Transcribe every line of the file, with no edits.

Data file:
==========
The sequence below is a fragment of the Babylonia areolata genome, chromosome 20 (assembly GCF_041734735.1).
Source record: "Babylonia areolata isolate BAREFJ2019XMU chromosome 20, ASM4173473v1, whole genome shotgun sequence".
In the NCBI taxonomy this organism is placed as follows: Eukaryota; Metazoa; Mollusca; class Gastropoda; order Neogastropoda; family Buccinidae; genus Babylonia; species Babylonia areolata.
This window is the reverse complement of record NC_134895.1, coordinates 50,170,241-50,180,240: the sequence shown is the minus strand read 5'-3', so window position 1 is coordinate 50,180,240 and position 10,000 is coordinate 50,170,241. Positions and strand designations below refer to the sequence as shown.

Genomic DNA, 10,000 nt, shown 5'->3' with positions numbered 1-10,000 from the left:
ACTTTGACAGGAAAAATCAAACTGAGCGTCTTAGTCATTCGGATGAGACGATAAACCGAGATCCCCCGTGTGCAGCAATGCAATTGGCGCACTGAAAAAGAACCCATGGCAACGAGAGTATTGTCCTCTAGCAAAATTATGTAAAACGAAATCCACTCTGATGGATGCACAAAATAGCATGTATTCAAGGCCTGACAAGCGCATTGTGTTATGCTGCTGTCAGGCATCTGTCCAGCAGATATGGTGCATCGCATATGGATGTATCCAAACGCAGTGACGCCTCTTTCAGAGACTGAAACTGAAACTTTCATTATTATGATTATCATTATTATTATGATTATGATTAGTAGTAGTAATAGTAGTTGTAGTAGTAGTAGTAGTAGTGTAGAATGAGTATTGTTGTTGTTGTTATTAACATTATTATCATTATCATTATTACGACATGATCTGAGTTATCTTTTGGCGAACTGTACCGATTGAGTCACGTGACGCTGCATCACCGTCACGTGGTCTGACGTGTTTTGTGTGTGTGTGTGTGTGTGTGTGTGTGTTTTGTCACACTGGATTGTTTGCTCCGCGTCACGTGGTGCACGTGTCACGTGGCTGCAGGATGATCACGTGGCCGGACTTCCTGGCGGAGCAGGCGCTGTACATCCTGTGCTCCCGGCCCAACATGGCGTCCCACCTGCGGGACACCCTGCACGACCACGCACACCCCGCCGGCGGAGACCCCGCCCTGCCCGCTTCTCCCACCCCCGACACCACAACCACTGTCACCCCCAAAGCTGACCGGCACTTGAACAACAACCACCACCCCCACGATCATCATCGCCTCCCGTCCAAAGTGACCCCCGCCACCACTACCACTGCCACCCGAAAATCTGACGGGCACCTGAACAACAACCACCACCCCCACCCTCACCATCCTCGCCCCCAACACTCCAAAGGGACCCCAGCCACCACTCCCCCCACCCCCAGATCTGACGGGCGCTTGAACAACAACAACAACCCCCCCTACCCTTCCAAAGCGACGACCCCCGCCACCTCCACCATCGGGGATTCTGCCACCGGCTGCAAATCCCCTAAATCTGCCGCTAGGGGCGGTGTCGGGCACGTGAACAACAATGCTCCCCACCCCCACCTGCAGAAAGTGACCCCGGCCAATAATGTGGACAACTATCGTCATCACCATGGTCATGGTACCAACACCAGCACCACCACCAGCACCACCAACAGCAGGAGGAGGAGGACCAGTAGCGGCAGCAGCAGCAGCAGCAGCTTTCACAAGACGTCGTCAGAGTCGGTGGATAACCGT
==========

The sequence below is a fragment of the Babylonia areolata genome, chromosome 20 (assembly GCF_041734735.1).
Source record: "Babylonia areolata isolate BAREFJ2019XMU chromosome 20, ASM4173473v1, whole genome shotgun sequence".
In the NCBI taxonomy this organism is placed as follows: Eukaryota; Metazoa; Mollusca; class Gastropoda; order Neogastropoda; family Buccinidae; genus Babylonia; species Babylonia areolata.
This window is the reverse complement of record NC_134895.1, coordinates 50,170,241-50,180,240: the sequence shown is the minus strand read 5'-3', so window position 1 is coordinate 50,180,240 and position 10,000 is coordinate 50,170,241. Positions and strand designations below refer to the sequence as shown.

Genomic DNA, 10,000 nt, shown 5'->3' with positions numbered 1-10,000 from the left:
ACTTTGACAGGAAAAATCAAACTGAGCGTCTTAGTCATTCGGATGAGACGATAAACCGAGATCCCCCGTGTGCAGCAATGCAATTGGCGCACTGAAAAAGAACCCATGGCAACGAGAGTATTGTCCTCTAGCAAAATTATGTAAAACGAAATCCACTCTGATGGATGCACAAAATAGCATGTATTCAAGGCCTGACAAGCGCATTGTGTTATGCTGCTGTCAGGCATCTGTCCAGCAGATATGGTGCATCGCATATGGATGTATCCAAACGCAGTGACGCCTCTTTCAGAGACTGAAACTGAAACTTTCATTATTATGATTATCATTATTATTATGATTATGATTAGTAGTAGTAATAGTAGTTGTAGTAGTAGTAGTAGTAGTGTAGAATGAGTATTGTTGTTGTTGTTATTAACATTATTATCATTATCATTATTACGACATGATCTGAGTTATCTTTTGGCGAACTGTACCGATTGAGTCACGTGACGCTGCATCACCGTCACGTGGTCTGACGTGTTTTGTGTGTGTGTGTGTGTGTGTGTGTGTGTTTTGTCACACTGGATTGTTTGCTCCGCGTCACGTGGTGCACGTGTCACGTGGCTGCAGGATGATCACGTGGCCGGACTTCCTGGCGGAGCAGGCGCTGTACATCCTGTGCTCCCGGCCCAACATGGCGTCCCACCTGCGGGACACCCTGCACGACCACGCACACCCCGCCGGCGGAGACCCCGCCCTGCCCGCTTCTCCCACCCCCGACACCACAACCACTGTCACCCCCAAAGCTGACCGGCACTTGAACAACAACCACCACCCCCACGATCATCATCGCCTCCCGTCCAAAGTGACCCCCGCCACCACTACCACTGCCACCCGAAAATCTGACGGGCACCTGAACAACAACCACCACCCCCACCCTCACCATCCTCGCCCCCAACACTCCAAAGGGACCCCAGCCACCACTCCCCCCACCCCCAGATCTGACGGGCGCTTGAACAACAACAACAACCCCCCCTACCCTTCCAAAGCGACGACCCCCGCCACCTCCACCATCGGGGATTCTGCCACCGGCTGCAAATCCCCTAAATCTGCCGCTAGGGGCGGTGTCGGGCACGTGAACAACAATGCTCCCCACCCCCACCTGCAGAAAGTGACCCCGGCCAATAATGTGGACAACTATCGTCATCACCATGGTCATGGTACCAACACCAGCACCACCACCAGCACCACCAACAGCAGGAGGAGGAGGACCAGTAGCGGCAGCAGCAGCAGCAGCAGCTTTCACAAGACGTCGTCAGAGTCGGTGGATAACCGT